With the recent spike in real estate values, I often have customers ask about their home equity and how to use it. Most people refer to this as a cash-out refinance. First let’s start with the definition from investorwords.com. Home equity is essentially the current market value of your home minus the outstanding mortgage balance. In other words, home equity is the amount of ownership that has been built up by the holder of the mortgage through loan payments and market appreciation of the home.
Each owner has different reasons for wanting to utilize their home equity: to do home improvements, to pay off debt, to pay for college education, etc.. The amount you can borrow is limited by the type of property you own, the loan amount, by lending guidelines and by various state laws. For example, you can borrow more against a primary home than an investment property. Another example, though state law may allow you to borrow 80% of the value of your $1mm home, lending guidelines may limit you to say, 65% or 75% of the value.
Different loan products can also deliver the same results depending on your goals. For example, if you want to use the home equity to remodel your kitchen, perhaps a home improvement loan is a better solution because of state laws or delivering a better rate. Another example may be for small amounts. Perhaps you need only $10K and your rate is already low. We may want to think of a small 2nd loan. That may save you closing costs. Finally, as one can guess, the lending guidelines become more restrictive when you want money back out. Borrowers need higher credit scores, rates can be higher than a rate/term refinance and the lender may require more reserves in the bank.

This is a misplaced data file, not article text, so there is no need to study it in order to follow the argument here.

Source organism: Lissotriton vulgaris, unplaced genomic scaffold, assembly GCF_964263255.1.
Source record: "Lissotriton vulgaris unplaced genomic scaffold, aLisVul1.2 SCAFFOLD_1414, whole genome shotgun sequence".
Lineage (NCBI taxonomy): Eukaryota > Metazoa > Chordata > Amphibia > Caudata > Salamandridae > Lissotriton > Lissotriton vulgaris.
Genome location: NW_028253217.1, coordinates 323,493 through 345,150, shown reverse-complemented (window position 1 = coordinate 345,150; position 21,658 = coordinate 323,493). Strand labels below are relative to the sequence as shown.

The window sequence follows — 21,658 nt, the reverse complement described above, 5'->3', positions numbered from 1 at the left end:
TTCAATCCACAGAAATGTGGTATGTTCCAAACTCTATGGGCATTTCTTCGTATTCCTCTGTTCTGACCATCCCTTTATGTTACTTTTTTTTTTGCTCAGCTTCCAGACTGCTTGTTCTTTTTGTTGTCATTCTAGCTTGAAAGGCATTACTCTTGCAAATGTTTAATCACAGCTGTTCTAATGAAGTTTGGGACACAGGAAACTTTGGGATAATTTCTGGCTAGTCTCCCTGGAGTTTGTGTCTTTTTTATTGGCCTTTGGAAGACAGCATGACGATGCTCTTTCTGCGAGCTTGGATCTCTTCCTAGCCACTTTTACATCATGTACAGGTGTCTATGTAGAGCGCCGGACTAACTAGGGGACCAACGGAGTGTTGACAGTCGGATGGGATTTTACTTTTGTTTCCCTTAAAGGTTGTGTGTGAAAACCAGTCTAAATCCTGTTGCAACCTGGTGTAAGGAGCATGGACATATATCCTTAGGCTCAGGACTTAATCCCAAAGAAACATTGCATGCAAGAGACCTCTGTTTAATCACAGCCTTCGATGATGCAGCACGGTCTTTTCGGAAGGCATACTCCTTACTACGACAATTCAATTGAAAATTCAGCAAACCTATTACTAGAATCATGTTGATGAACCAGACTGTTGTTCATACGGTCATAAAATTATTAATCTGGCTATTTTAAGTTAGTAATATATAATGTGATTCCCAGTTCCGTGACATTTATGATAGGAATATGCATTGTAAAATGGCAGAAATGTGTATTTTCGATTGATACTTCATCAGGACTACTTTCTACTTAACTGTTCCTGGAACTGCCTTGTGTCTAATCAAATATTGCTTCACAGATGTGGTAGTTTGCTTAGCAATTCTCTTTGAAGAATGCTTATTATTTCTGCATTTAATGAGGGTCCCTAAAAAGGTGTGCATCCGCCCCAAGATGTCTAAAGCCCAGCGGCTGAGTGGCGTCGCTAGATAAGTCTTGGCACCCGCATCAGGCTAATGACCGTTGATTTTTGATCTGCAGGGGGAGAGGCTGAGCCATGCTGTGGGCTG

For you Texans!
Texas is special. Texas is different. Thus, Texas has its own home equity laws. Technically, this is called a Texas 50(a)6 transaction. Due to Texas’ Homestead Laws, we are allowed to lend up to 80% of the equity of your home while giving you cash. The equation is simple: appraised value x .80 less all liens and any closing costs. What makes Texas different is this: once you enact a cash-out refinance, your property will always have this nomenclature until you sell it or pay-off the lien. The law allows you to refinance only once per year. Possible future loans (especially renovation loans) will be negatively affected. Additionally, the title policy endorsements are at a higher cost. The fines for lender and title errors are huge, so many lenders don’t even offer a cash-out solution for Texas: especially jumbo loans.
If you have more questions or would like to discuss your home equity in more detail, feel free to contact me for a complimentary and confidential consultation.